• Clean up the pool and the area around the pool. Be sure to clean out all the baskets and carefully clean and assemble the filter.
  • Add water if needed. If the water level has dropped, raise it by adding fresh water.
  • Get your water tested. Most pool stores will test your water for you at no charge. They will assess the mineral content, pH, and chlorine levels, and will tell you how to adjust the levels.
  • Adjust your chemicals. Based on the testing results from the pool store, make necessary chemical changes.
  • Be patient. While you may be anxious to jump right in, it's important that you allow time for the pool to clear. In general, you can expect it to take about a week for the water to be safe and clear.
  • Vacuum your pool. Be sure to vacuum all debris and leaves that have accumulated on the bottom of the pool.
  • Test your water quality regularly throughout the season. You should test the levels of your pool every day with a test kit, and vacuum often to ensure your pool stays healthy for the season.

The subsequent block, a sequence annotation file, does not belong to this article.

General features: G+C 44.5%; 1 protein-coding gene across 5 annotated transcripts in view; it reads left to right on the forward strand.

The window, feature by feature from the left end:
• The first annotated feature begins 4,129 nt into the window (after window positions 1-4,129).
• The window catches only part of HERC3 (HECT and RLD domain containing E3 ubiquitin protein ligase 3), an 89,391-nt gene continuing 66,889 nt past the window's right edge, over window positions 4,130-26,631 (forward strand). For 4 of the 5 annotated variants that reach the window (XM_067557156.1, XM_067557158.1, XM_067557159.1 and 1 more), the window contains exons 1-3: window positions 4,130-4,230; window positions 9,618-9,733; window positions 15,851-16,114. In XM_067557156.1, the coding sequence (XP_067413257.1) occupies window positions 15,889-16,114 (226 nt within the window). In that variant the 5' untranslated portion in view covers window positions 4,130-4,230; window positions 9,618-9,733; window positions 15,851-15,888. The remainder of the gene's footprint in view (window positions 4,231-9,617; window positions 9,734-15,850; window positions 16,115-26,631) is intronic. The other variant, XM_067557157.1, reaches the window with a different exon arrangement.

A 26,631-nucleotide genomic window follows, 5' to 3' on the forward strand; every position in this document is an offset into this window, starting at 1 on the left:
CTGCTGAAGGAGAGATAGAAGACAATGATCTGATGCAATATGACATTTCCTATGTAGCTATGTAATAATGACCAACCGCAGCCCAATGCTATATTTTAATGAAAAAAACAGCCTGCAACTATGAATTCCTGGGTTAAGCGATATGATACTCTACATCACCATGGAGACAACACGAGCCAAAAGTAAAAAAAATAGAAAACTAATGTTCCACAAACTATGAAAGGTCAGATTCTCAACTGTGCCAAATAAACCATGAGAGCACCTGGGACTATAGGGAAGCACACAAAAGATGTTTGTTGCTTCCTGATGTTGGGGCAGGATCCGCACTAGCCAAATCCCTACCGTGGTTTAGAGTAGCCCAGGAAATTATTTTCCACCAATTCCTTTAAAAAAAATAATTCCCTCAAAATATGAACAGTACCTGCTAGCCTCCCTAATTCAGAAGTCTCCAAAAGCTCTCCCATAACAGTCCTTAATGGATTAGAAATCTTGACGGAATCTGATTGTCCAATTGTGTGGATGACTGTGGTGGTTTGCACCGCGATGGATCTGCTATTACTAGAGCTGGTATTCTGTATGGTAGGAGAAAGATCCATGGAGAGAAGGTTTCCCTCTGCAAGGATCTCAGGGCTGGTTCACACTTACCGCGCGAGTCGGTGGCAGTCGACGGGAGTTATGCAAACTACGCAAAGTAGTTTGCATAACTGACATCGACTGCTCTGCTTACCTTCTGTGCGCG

Once you complete these steps, be sure to take one extremely important final step that makes your hard work worthwhile—jump in.

     
     
April 2015   The Smart Way to Use Your Tax Refund
   

Nearly eight out of 10 U.S. tax filers will receive a federal tax refund this year. As you await your reimbursement from Uncle Sam, consider these five tips for making the most of your tax refund.

  • Save for emergencies. Open or add to a high-yield savings account that serves as an “emergency fund.” Ideally, it should hold about three-to-six months of living expenses in case of sudden financial hardships like losing your job or having to replace your car.